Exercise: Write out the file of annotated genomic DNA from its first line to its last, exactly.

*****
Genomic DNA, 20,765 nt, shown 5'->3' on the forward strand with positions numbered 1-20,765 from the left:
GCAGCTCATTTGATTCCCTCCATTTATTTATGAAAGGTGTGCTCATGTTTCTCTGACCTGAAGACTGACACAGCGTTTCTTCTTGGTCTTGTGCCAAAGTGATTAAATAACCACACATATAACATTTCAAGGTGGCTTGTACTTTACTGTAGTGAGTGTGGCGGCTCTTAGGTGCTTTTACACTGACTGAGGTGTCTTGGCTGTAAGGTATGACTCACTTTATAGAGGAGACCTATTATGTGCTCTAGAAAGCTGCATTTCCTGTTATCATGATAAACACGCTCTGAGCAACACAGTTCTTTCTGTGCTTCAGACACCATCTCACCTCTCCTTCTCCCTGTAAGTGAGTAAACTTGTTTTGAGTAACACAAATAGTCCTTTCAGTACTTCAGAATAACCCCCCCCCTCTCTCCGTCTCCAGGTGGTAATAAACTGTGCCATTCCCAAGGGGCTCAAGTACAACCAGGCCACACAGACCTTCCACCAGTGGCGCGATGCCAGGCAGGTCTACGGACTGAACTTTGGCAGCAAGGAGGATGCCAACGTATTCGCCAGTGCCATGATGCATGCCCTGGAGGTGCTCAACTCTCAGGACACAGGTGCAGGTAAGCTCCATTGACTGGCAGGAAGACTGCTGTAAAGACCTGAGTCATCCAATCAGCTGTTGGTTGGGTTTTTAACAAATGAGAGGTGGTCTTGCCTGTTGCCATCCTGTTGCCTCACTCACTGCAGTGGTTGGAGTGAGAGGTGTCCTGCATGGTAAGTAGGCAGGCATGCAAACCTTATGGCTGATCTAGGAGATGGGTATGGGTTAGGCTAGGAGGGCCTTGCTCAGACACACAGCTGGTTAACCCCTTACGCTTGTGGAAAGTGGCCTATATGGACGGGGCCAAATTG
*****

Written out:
Genomic DNA, 20,765 nt, shown 5'->3' on the forward strand with positions numbered 1-20,765 from the left:
GCAGCTCATTTGATTCCCTCCATTTATTTATGAAAGGTGTGCTCATGTTTCTCTGACCTGAAGACTGACACAGCGTTTCTTCTTGGTCTTGTGCCAAAGTGATTAAATAACCACACATATAACATTTCAAGGTGGCTTGTACTTTACTGTAGTGAGTGTGGCGGCTCTTAGGTGCTTTTACACTGACTGAGGTGTCTTGGCTGTAAGGTATGACTCACTTTATAGAGGAGACCTATTATGTGCTCTAGAAAGCTGCATTTCCTGTTATCATGATAAACACGCTCTGAGCAACACAGTTCTTTCTGTGCTTCAGACACCATCTCACCTCTCCTTCTCCCTGTAAGTGAGTAAACTTGTTTTGAGTAACACAAATAGTCCTTTCAGTACTTCAGAATAACCCCCCCCCTCTCTCCGTCTCCAGGTGGTAATAAACTGTGCCATTCCCAAGGGGCTCAAGTACAACCAGGCCACACAGACCTTCCACCAGTGGCGCGATGCCAGGCAGGTCTACGGACTGAACTTTGGCAGCAAGGAGGATGCCAACGTATTCGCCAGTGCCATGATGCATGCCCTGGAGGTGCTCAACTCTCAGGACACAGGTGCAGGTAAGCTCCATTGACTGGCAGGAAGACTGCTGTAAAGACCTGAGTCATCCAATCAGCTGTTGGTTGGGTTTTTAACAAATGAGAGGTGGTCTTGCCTGTTGCCATCCTGTTGCCTCACTCACTGCAGTGGTTGGAGTGAGAGGTGTCCTGCATGGTAAGTAGGCAGGCATGCAAACCTTATGGCTGATCTAGGAGATGGGTATGGGTTAGGCTAGGAGGGCCTTGCTCAGACACACAGCTGGTTAACCCCTTACGCTTGTGGAAAGTGGCCTATATGGACGGGGCCAAATTG